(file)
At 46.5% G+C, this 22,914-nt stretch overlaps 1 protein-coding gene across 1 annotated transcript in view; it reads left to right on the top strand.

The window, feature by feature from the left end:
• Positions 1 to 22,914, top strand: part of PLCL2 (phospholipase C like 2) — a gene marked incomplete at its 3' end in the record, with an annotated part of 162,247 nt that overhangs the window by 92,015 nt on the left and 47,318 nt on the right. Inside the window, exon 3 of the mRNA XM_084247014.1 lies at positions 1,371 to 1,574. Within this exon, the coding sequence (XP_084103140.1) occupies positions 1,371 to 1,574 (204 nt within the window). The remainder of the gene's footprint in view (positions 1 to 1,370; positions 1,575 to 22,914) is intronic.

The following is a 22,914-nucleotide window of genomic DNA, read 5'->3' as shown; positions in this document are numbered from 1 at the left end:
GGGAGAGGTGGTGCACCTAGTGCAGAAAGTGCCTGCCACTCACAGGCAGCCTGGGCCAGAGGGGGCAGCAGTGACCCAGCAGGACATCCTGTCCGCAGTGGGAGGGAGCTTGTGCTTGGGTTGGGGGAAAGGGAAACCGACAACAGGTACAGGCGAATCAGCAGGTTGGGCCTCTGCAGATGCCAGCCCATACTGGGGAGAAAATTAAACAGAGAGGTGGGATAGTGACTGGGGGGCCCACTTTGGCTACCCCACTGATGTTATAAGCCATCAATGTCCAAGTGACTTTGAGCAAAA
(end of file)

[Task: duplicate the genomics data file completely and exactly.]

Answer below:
At 46.5% G+C, this 22,914-nt stretch overlaps 1 protein-coding gene across 1 annotated transcript in view; it reads left to right on the top strand.

The window, feature by feature from the left end:
• Positions 1 to 22,914, top strand: part of PLCL2 (phospholipase C like 2) — a gene marked incomplete at its 3' end in the record, with an annotated part of 162,247 nt that overhangs the window by 92,015 nt on the left and 47,318 nt on the right. Inside the window, exon 3 of the mRNA XM_084247014.1 lies at positions 1,371 to 1,574. Within this exon, the coding sequence (XP_084103140.1) occupies positions 1,371 to 1,574 (204 nt within the window). The remainder of the gene's footprint in view (positions 1 to 1,370; positions 1,575 to 22,914) is intronic.

The following is a 22,914-nucleotide window of genomic DNA, read 5'->3' as shown; positions in this document are numbered from 1 at the left end:
GGGAGAGGTGGTGCACCTAGTGCAGAAAGTGCCTGCCACTCACAGGCAGCCTGGGCCAGAGGGGGCAGCAGTGACCCAGCAGGACATCCTGTCCGCAGTGGGAGGGAGCTTGTGCTTGGGTTGGGGGAAAGGGAAACCGACAACAGGTACAGGCGAATCAGCAGGTTGGGCCTCTGCAGATGCCAGCCCATACTGGGGAGAAAATTAAACAGAGAGGTGGGATAGTGACTGGGGGGCCCACTTTGGCTACCCCACTGATGTTATAAGCCATCAATGTCCAAGTGACTTTGAGCAAAA